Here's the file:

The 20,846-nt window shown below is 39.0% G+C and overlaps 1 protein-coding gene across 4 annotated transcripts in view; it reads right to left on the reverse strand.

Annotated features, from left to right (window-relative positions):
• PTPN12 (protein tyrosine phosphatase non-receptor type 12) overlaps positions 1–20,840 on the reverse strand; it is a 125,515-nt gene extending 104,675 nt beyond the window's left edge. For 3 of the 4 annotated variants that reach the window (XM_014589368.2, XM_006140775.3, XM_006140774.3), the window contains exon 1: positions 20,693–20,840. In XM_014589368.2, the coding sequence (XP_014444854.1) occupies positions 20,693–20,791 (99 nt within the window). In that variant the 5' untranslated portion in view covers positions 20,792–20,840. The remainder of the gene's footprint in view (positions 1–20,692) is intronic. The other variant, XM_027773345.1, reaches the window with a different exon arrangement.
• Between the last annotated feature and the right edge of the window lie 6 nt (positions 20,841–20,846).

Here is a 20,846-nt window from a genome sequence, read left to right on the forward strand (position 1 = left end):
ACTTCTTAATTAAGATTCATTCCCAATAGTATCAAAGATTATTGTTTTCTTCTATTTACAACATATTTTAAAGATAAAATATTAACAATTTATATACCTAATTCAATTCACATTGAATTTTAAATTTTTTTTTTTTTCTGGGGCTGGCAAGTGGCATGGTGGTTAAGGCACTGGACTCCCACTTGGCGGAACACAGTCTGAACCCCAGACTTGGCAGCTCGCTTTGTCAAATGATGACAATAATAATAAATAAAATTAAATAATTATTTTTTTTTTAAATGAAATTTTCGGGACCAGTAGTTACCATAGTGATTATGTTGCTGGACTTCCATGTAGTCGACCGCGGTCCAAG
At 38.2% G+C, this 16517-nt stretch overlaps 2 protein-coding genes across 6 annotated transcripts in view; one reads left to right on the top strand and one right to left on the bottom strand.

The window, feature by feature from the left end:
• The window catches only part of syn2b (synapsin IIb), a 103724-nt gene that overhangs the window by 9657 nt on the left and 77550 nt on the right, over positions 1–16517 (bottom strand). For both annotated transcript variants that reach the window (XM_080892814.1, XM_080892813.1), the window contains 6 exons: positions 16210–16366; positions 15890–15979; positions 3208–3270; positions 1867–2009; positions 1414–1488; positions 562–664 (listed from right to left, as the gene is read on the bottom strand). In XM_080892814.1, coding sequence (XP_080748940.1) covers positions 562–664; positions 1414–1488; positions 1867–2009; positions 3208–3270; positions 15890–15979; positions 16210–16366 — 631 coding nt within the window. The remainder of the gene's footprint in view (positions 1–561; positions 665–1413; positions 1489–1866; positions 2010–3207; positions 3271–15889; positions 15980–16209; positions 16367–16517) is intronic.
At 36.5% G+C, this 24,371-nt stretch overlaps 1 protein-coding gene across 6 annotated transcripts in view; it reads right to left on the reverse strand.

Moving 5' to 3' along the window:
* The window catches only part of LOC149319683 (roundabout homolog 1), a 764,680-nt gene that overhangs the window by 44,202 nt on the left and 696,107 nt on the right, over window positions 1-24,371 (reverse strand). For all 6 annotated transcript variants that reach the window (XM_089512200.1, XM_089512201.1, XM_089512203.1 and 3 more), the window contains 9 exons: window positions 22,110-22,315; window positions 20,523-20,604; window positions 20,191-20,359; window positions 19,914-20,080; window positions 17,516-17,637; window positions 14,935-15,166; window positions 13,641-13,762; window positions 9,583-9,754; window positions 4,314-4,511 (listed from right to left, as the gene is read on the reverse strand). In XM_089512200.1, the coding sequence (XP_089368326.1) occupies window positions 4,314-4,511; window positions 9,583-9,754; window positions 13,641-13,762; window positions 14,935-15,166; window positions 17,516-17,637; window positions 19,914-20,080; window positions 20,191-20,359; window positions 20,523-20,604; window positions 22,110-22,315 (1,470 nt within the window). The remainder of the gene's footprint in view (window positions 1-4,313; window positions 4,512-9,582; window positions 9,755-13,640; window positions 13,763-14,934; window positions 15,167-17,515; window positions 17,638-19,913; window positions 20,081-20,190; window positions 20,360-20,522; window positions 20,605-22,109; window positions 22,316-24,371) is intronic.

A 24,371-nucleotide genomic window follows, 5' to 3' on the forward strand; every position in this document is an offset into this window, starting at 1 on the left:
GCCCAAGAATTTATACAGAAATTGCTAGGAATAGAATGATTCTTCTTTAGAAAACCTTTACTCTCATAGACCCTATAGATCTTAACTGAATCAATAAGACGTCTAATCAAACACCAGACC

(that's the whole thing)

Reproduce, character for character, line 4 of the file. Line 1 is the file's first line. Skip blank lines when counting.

• Between the last annotated feature and the right edge of the window lie 6 nt (positions 20,841–20,846).